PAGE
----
Only 3 days until Opening Ceremonies! I was in the grocery store yesterday and saw this display. I couldn’t help but take some pictures and make one small purchase for Friday.
When Hubby and I got married two years ago my cousin got us a molcajete from Williams Sonoma. We had recently discovered that we loved guacamole and were so excited to make it “the real” way. That is all I’ve ever used my molcajete for. As far as we were concerned, molcajete = guacamole maker. But now that we’re in Mexico, we’ve discovered it has a lot more uses than to just make awesome guac. In addition to having guacamole made at our table, we’ve also enjoyed freshly-made salsa and stew made and served in a molcajete. Newly aware of its additional uses, I thought I would do some recipe research to share. Here’s what I’ve found:
Rudy’s Molcajete Mixto Recipe – a mixed grill of carne asada, nopales, chicken, shrimp, jalapenos, and chorizo sausage served with queso fresco, avocado, and lime
Mexican Style Meat and Vegetable Stew – a chicken, flank steak, and bacon in a tomato based broth
Seafood Molcajete Recipe – shrimp, scallops, and chicken sausage served hot and spicy in the molcajete
Currently our molcajete is in a storage unit in Augusta, Georgia but once it’s out, I promise to try these and share how they go.
Have any molcajete recipes to share?
For this week’s Friday no-kitchen lunch, we went Greek. Our menu included grilled eggplant, a Greek salad, humus and pita, and grapes. Simple but delicious.
For an easy eggplant recipe, here’s what I did:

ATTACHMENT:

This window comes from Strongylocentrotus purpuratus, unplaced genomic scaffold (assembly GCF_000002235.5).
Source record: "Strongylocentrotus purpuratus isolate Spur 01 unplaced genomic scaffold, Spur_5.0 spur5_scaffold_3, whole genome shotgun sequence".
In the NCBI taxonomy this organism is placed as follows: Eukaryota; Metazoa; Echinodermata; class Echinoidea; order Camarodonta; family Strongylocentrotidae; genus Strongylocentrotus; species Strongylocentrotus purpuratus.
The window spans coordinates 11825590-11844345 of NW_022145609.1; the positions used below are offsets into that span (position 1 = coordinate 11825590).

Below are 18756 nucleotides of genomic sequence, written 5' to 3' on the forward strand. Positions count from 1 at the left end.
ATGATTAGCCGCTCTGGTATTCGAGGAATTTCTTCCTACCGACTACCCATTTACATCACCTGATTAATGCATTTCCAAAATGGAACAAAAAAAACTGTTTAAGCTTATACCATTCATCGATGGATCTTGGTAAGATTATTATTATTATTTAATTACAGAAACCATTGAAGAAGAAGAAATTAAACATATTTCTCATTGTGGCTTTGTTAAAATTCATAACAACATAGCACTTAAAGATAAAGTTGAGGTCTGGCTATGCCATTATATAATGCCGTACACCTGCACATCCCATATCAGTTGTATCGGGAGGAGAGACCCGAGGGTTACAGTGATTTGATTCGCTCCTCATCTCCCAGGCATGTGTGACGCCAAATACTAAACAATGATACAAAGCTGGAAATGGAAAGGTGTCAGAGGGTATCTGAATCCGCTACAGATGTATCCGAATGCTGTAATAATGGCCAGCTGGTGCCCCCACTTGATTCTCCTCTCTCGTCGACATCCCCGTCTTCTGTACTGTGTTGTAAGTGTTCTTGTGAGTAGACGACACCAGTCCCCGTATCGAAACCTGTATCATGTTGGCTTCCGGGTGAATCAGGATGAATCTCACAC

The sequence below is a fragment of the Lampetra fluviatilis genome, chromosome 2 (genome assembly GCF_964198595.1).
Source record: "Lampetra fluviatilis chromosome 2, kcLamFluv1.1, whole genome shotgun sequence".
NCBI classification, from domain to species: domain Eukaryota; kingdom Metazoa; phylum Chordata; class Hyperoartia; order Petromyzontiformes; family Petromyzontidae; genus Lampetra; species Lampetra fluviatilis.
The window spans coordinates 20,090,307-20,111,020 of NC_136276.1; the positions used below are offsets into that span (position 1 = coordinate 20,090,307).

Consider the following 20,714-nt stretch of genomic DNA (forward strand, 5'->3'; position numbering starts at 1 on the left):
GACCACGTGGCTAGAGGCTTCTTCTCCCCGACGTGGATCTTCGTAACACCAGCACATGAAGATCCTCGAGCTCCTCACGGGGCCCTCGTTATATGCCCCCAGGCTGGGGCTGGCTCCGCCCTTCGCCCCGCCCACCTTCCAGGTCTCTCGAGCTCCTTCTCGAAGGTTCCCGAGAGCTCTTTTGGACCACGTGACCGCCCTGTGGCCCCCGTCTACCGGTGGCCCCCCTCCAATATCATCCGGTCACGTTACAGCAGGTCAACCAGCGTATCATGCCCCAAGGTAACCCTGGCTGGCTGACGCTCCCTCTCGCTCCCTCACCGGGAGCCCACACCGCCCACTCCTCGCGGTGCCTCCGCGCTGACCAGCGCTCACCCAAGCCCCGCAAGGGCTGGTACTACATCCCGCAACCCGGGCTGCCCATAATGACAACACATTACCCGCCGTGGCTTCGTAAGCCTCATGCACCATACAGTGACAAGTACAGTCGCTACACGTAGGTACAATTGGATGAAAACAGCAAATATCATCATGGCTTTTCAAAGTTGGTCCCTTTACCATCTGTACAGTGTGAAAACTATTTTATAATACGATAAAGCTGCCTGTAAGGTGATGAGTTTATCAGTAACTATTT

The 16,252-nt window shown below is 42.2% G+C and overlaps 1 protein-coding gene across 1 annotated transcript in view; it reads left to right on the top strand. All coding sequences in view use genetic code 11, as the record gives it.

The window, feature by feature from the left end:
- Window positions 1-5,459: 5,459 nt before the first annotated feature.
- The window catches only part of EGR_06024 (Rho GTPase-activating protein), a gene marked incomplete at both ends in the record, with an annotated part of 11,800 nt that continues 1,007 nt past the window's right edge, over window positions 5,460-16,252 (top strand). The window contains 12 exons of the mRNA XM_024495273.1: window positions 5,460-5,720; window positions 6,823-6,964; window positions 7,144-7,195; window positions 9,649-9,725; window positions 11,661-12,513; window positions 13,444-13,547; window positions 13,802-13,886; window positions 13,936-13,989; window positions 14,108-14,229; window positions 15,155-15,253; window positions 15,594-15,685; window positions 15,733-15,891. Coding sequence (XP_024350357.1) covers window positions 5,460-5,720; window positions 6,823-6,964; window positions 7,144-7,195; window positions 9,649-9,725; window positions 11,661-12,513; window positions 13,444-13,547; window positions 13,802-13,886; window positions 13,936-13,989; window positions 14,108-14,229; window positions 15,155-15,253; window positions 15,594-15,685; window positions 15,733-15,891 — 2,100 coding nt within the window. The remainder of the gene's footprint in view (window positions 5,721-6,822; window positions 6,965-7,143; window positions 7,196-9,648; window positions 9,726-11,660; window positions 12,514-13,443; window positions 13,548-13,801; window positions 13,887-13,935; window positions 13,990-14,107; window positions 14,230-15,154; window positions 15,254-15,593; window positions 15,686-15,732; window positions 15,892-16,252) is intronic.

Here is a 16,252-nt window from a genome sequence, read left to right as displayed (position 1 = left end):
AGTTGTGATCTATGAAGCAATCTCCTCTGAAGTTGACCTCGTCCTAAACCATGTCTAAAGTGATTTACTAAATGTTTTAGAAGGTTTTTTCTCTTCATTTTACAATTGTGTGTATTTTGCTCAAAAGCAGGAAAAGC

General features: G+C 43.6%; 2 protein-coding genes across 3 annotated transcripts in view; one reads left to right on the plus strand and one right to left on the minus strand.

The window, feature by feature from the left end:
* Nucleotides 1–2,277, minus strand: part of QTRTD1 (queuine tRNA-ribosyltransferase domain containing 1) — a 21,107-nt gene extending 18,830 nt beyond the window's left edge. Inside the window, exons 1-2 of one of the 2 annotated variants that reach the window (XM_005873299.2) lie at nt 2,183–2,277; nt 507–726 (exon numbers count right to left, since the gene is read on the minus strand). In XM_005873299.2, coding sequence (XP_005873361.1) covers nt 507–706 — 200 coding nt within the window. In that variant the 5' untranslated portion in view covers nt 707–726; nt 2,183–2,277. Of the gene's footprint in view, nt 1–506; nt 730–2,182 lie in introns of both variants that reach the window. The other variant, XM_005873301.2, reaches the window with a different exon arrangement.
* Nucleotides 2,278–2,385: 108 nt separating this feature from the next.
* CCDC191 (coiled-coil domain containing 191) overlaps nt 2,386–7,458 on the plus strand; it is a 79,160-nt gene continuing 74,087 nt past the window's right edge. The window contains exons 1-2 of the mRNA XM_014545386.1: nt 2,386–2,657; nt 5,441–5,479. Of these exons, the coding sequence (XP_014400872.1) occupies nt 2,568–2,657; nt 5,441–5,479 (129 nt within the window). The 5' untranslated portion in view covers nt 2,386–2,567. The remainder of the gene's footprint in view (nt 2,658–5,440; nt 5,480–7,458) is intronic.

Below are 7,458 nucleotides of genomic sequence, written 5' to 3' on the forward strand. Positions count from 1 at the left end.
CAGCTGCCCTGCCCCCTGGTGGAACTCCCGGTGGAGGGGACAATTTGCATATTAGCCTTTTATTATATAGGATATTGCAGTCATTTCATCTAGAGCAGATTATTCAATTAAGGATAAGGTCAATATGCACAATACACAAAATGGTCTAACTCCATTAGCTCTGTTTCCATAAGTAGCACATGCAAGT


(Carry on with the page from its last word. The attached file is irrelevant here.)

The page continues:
- Cut eggplant in long slices
- Dip each piece in olive oil and sprinkle with season salt and ground pepper
- Place on griddle heated to 350 degrees or in a frying pan on medium high heat
- Heat approximately 4 minutes on each side or until color darkens and eggplant becomes soft
In addition to great food, we had a fantastic group of students on Friday. These students have either returned from abroad or are headed out to one of the following: Spain, Italy, Hungary, England, New Zealand, Japan, Panama, or Costa Rica. Quite the international group and I think they are all pretty wonderful.
Costa Rica seems to be one of those hot destinations right now for study abroaders, honeymooners, and anyone looking for an affordable, fun vacation. I have never been but thought I would give their cuisine a try for Friday lunch. Here was our menu all done without a kitchen stove:
- Gallo Pinto (done via microwave)
- Fried plantains (via toaster oven)
- Roasted Chicken (via grocery store)
- Chips and salsa
- Coconut, chocolate chip cookies – ok, not quite Costa Rican and definitely made with a stove thanks to a recent alum that came by.
- 2 cans black beans (drained and rinsed)
- 3 boi-in-bag rice
- 1/2 cup diced onion with 1 tsp oil
- 3 tbsp olive oil
- season salt to taste
- microwave rice according to directions
- microwave beans for 2 minutes in bowl
- microwave onions in oil for 2 minutes
- mix all ingredients and add salt for taste
- 3 plantains cut length-wise and in half
- 3 tbsp olive oil
- season salt to taste
- spread olive oil on roasting pan
- set toaster oven to 425 degrees
- brush plantains with olive oil
- sprinkle with salt
- place plantains down on roasting pan
- cook in toaster oven for 15 to 2o minutes; skins should come off easily
Do you ever have those moments that catapult you back to into your memories from abroad? I had one of those last night – what I would call a “pecorino moment”.
Hubby and I went for some great Italian in La Jolla at a little place called Barbella. It was a lovely restaurant with an open covered porch and all kind of character. The menu was small but looked scrumptious. Trying to implement portion controll, we shared the cheese plate, a bibb salad, and fettuccine alla bolognese. When the cheese plate arrived, I was immediately thrilled to find one of my favorite combinations: pecorino e miele (sheep’s cheese and honey). As soon as the sweet and salty concoction touched my tongue, memories of a meal in Montalcino sprung to my mind as if I was reliving it again from 9 years ago.